The field of cyber security moves quickly as both hackers and security companies compete to outwit one another. New threats and creative defenses against them are always emerging. We examine the most recent developments in cyber security in this overview.
1. Remote working cybersecurity risks
The Covid-19 outbreak drove the majority of businesses to quickly transition their workforces to remote labor. Numerous studies indicate that a sizable segment of the workforce will continue to work remotely after the epidemic.
One of the most talked-about new trends in cyber security is working from home, which presents new cybersecurity threats. Compared to centralized offices, which typically have more secure routers, firewalls, and access control systems managed by IT security teams, home offices are frequently less safe. Traditional security vetting may not have been as thorough as usual in the race to keep things operating; as a result, cybercriminals may have adapted their strategies to their benefit.
In addition to having mobile apps for instant messaging services like Microsoft Teams and Zoom, many employees use their own devices for two-factor authentication. The possibility that private information could end up in the wrong hands grows as a result of these fuzzier distinctions between personal and professional life.
As a result, a crucial trend in cyber security is for businesses to concentrate on the security issues associated with remote workforces. This includes discovering and addressing fresh security flaws, enhancing systems, putting in place security rules, and making sure that monitoring and documentation are done properly. For more information and suggestions, read our comprehensive guide to working securely from home.
2. The Internet of Things (IoT) evolving
There are increased prospects for cybercrime thanks to the growing Internet of Things (IoT). Other than computers, phones, and servers, physical objects that connect to the internet and exchange data are referred to as “things” in the Internet of Things. Wearable fitness trackers, smart refrigerators, smartwatches, and voice assistants like Amazon Echo and Google Home are a few examples of IoT gadgets. It is predicted that 64 billion IoT devices will be installed globally by 2026. This growth is being aided by the move toward remote work.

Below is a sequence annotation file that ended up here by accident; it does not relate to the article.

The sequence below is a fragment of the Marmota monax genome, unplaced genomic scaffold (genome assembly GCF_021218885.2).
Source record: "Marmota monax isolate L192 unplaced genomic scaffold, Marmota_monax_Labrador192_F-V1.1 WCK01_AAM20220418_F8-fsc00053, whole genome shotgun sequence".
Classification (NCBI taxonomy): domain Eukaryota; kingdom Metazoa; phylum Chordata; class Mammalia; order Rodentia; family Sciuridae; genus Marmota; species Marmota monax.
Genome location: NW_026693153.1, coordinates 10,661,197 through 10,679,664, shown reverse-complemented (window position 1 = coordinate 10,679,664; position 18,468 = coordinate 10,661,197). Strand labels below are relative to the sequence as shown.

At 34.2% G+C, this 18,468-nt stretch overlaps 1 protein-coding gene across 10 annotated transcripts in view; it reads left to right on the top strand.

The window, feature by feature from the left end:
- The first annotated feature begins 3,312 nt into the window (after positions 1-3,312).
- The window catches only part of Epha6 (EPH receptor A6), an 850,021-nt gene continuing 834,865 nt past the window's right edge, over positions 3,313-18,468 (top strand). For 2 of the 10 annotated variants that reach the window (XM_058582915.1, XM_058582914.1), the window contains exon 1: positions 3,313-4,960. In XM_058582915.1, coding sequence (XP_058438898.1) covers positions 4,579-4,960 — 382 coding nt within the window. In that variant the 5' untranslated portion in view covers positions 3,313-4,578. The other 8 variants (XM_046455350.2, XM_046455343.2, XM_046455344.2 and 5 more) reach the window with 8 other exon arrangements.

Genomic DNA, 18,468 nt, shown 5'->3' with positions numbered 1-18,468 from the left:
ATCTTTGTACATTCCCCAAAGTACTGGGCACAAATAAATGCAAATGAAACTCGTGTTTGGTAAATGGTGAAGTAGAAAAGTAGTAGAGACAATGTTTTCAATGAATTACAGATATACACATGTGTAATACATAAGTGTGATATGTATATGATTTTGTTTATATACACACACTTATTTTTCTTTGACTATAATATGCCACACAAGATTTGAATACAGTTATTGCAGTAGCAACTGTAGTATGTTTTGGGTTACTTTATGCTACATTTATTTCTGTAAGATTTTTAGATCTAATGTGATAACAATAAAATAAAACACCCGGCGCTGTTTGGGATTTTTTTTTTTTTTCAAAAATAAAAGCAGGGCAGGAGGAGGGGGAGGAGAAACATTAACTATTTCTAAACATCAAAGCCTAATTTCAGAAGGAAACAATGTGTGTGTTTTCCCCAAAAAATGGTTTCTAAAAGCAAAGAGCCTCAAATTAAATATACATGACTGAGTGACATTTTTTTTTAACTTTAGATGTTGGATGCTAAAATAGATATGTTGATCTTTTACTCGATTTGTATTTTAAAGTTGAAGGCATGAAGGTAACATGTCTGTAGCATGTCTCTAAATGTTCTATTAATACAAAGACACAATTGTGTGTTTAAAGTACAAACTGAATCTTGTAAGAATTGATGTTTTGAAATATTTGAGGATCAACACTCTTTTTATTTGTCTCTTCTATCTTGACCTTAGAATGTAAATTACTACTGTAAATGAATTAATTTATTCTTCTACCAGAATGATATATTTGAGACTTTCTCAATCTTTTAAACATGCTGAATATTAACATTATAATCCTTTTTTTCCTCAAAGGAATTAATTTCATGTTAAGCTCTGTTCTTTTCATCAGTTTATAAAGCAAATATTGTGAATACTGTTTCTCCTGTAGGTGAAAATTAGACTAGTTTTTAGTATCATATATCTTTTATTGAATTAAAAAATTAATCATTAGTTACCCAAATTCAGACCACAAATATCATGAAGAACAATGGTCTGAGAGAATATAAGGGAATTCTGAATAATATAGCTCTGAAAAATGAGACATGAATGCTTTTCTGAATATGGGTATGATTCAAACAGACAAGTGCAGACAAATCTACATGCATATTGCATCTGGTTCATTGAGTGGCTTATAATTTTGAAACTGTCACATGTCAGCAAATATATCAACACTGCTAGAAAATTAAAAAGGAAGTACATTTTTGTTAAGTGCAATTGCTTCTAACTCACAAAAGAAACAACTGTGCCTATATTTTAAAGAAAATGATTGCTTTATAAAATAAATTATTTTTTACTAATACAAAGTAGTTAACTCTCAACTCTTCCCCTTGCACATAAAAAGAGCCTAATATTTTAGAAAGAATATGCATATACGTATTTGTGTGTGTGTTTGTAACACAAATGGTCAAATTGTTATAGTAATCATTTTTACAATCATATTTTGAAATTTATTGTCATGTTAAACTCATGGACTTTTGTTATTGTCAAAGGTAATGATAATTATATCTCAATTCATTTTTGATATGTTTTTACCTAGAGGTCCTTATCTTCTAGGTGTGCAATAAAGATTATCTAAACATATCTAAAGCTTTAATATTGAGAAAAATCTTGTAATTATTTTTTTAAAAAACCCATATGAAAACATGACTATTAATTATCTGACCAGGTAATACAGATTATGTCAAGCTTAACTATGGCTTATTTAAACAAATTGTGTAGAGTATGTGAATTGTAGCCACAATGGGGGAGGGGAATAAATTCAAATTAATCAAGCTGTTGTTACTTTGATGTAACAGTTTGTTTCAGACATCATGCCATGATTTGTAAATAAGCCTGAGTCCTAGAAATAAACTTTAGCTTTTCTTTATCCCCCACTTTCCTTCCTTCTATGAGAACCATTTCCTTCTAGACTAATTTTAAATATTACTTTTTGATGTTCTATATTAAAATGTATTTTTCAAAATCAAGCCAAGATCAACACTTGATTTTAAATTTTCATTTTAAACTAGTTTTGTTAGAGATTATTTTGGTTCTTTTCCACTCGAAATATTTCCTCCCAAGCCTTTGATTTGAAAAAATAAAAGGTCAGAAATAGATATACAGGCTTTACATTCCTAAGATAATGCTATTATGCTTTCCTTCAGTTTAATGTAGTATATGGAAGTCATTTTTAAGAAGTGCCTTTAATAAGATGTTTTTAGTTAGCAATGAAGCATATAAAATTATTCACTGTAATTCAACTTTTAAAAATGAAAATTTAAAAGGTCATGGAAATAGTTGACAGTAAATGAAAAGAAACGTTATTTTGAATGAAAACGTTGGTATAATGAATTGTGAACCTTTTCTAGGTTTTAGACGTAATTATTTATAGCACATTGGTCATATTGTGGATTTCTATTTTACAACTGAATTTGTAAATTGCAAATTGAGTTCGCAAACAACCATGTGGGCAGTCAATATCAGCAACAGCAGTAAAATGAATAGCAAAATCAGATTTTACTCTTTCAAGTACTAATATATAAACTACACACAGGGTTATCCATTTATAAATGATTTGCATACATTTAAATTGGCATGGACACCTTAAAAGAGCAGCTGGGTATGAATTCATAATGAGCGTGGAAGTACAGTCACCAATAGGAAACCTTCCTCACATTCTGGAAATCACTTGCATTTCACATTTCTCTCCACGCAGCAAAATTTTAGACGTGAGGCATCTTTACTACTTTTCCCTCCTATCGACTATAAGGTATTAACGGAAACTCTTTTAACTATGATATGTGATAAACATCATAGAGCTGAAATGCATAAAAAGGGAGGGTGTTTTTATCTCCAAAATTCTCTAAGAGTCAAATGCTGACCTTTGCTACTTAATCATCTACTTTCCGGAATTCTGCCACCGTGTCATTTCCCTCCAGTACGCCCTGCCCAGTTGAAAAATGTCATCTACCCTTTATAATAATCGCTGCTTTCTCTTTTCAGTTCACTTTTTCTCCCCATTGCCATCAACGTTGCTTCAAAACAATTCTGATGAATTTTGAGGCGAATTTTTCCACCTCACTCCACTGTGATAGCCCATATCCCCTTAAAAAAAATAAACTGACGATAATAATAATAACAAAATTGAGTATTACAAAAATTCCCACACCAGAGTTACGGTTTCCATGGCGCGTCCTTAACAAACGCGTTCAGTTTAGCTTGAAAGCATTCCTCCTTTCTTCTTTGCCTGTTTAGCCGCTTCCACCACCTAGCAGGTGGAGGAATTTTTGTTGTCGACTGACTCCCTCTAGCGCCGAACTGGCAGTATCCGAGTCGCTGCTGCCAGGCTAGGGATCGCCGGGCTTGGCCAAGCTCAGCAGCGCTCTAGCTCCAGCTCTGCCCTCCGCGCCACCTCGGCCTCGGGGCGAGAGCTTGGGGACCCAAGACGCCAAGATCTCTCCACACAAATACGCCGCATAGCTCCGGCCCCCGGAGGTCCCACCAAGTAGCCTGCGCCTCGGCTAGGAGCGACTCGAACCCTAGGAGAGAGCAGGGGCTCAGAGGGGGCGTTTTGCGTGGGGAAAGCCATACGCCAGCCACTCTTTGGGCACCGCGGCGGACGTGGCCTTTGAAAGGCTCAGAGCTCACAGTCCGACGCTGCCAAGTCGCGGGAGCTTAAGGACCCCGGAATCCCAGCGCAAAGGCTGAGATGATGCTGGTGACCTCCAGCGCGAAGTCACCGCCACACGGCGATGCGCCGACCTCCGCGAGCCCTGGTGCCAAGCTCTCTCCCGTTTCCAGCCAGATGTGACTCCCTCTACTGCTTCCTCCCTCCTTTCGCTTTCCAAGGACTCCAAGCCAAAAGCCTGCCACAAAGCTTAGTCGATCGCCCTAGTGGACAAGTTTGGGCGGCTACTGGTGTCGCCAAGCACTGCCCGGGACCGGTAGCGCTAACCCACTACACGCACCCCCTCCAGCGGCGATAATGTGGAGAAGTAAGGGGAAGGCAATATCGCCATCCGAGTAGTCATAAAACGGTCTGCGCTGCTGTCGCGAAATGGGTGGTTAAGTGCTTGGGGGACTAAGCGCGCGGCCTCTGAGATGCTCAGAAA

The dynamics and scope of what is occasionally referred to as the “cyber-attack surface,” or the number of potential entry points for hostile actors, are altered with the proliferation of more devices. The majority of IoT devices have less processing power and storage space when compared to laptops and smartphones. Because of this, using firewalls, antivirus software, and other security tools to protect them may become more challenging. IoT assaults are consequently among the discussed trends in cyber-attacks. IoT security risks are discussed in more detail here.
3. The rise of ransomware
Although ransomware isn’t a new threat—been it’s around for over 20 years—it is one that is expanding. According to estimates, there are currently more than 120 distinct types of ransomware, and cybercriminals have gotten quite good at concealing harmful software. One reason for the emergence of ransomware is the ease with which hackers may profit financially. The pandemic of COVID-19 was another factor. Remote working and the rapid digitization of many enterprises have given ransomware new targets. As a result, both the number of attacks and the number of demands grew.
In 2020, ransomware made history when it was blamed for the first cyber-related fatality that was publicly publicized. In this case, a hospital in Germany was unable to serve patients because it was shut out of its computer systems. A woman in need of emergency care was transported 20 miles away to a nearby hospital, but she did not make it.
Machine learning and more organized sharing on the dark web are helping ransomware perpetrators develop more complex phishing techniques. Most of the time, hackers demand payment in obscure cryptocurrency. In the near future, ransomware attacks against unsecured online businesses are likely to increase. Read More About Top Ten Cybersecurity Trends in 2022.